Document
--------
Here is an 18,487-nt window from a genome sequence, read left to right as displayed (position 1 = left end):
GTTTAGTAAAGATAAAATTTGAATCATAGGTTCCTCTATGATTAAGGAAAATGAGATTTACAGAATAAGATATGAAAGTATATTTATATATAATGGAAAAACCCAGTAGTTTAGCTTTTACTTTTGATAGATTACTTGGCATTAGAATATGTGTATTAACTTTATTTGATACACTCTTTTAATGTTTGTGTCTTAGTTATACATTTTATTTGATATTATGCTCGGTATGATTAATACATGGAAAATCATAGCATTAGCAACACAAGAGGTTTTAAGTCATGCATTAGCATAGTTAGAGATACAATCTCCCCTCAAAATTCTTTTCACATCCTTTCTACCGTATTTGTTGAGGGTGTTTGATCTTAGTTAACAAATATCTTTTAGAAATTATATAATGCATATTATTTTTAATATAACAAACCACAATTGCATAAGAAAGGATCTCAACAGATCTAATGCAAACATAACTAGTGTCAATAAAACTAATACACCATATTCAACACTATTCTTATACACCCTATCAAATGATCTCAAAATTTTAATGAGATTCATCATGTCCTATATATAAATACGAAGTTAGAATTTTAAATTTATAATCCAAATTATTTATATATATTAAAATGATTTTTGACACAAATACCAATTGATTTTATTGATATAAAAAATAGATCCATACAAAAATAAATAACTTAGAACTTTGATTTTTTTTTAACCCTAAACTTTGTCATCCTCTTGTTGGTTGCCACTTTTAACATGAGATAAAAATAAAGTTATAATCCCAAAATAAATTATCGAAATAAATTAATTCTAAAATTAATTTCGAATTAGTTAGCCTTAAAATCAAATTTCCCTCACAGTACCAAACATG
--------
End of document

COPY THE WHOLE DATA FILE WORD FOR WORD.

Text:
Here is an 18,487-nt window from a genome sequence, read left to right as displayed (position 1 = left end):
GTTTAGTAAAGATAAAATTTGAATCATAGGTTCCTCTATGATTAAGGAAAATGAGATTTACAGAATAAGATATGAAAGTATATTTATATATAATGGAAAAACCCAGTAGTTTAGCTTTTACTTTTGATAGATTACTTGGCATTAGAATATGTGTATTAACTTTATTTGATACACTCTTTTAATGTTTGTGTCTTAGTTATACATTTTATTTGATATTATGCTCGGTATGATTAATACATGGAAAATCATAGCATTAGCAACACAAGAGGTTTTAAGTCATGCATTAGCATAGTTAGAGATACAATCTCCCCTCAAAATTCTTTTCACATCCTTTCTACCGTATTTGTTGAGGGTGTTTGATCTTAGTTAACAAATATCTTTTAGAAATTATATAATGCATATTATTTTTAATATAACAAACCACAATTGCATAAGAAAGGATCTCAACAGATCTAATGCAAACATAACTAGTGTCAATAAAACTAATACACCATATTCAACACTATTCTTATACACCCTATCAAATGATCTCAAAATTTTAATGAGATTCATCATGTCCTATATATAAATACGAAGTTAGAATTTTAAATTTATAATCCAAATTATTTATATATATTAAAATGATTTTTGACACAAATACCAATTGATTTTATTGATATAAAAAATAGATCCATACAAAAATAAATAACTTAGAACTTTGATTTTTTTTTAACCCTAAACTTTGTCATCCTCTTGTTGGTTGCCACTTTTAACATGAGATAAAAATAAAGTTATAATCCCAAAATAAATTATCGAAATAAATTAATTCTAAAATTAATTTCGAATTAGTTAGCCTTAAAATCAAATTTCCCTCACAGTACCAAACATG